7 7 Which Hyperrealism/Photorealism A genre of painting and sculpture that look photographic. Hyperrealism as a movement, it is a splinter derivation from photorealism. Photorealism is a realistic painting approach that includes the reproduction of details. As a result, the painting looks almost photographic. Photographs are usually used as a reference. Some other artists- Chuck Close, Duane Hanson and Richard Estes.

8 8 What Subject Matter – Figures He explores the perception of space the body occupies by playing with the size and postures of his sculptures. The size of the figures are usually distorted for dramatic effects- eg: how an unusually gigantic pregnant woman with her colossal tummy at viewers eye level plays up the importance of life and birth. They are usually over-sized or under-sized, never life-size. This is because life-size figures do not interest him as we see them everyday around us. His figures are fashioned to the point of super-realism with meticulous details such as moles, veins, wrinkles, etc, all accurately rendered. They are flawlessly perfect- inviting close-up scrutiny with disbelief.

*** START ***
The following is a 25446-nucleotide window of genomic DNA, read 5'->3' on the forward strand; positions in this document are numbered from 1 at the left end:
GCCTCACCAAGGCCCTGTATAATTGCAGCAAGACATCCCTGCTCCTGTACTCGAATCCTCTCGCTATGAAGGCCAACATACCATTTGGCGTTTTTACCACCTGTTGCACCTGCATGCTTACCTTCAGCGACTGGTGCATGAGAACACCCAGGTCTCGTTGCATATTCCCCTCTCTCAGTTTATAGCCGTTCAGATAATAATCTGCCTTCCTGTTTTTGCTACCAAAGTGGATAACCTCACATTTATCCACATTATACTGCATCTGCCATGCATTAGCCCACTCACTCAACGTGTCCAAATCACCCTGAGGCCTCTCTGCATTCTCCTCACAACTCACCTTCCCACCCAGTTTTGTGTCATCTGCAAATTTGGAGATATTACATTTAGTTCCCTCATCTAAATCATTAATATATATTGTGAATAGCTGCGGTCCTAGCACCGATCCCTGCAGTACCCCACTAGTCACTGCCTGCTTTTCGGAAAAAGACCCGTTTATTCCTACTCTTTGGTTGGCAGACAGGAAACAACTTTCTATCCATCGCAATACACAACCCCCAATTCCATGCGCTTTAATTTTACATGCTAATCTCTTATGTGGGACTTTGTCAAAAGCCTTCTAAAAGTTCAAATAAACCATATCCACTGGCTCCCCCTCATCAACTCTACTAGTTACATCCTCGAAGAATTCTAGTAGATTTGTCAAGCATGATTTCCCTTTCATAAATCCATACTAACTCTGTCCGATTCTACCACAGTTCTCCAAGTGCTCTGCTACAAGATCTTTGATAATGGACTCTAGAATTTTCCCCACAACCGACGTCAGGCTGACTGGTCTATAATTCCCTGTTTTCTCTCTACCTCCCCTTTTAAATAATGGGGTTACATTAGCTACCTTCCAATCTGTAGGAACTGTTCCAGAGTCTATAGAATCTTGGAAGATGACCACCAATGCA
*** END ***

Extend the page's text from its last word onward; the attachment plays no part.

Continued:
9 9 What Subject Matter- Figures Some critics deem his works like those of mannequins or wax figures but Mueck contends by employing dramatic distortions of size and awkward postures with the intention to highlight emotional states to his subjects. Such distortions can also endow his subjects with psychological intent- eg: Boy, His subjects are based on his friends and relatives.

10 10 Dead Dad, Silicone and acrylic, 20 x 38 x 102 cm The Saatchi Gallery His Under-Sized Figures This is the sculpture that propelled Mueck to fame.

11 11 What- Dead Dad A naked corpse of an old man lying flat on his back. It is a rendition of Mueck s own deceased father. It is made from the artist s memory, and half the size of a life-size figure. The size is intended for the viewer to cradle the corpse visually (Verdier, 2006). The impact- seemingly real and yet unreal. It adheres to the anatomical detail.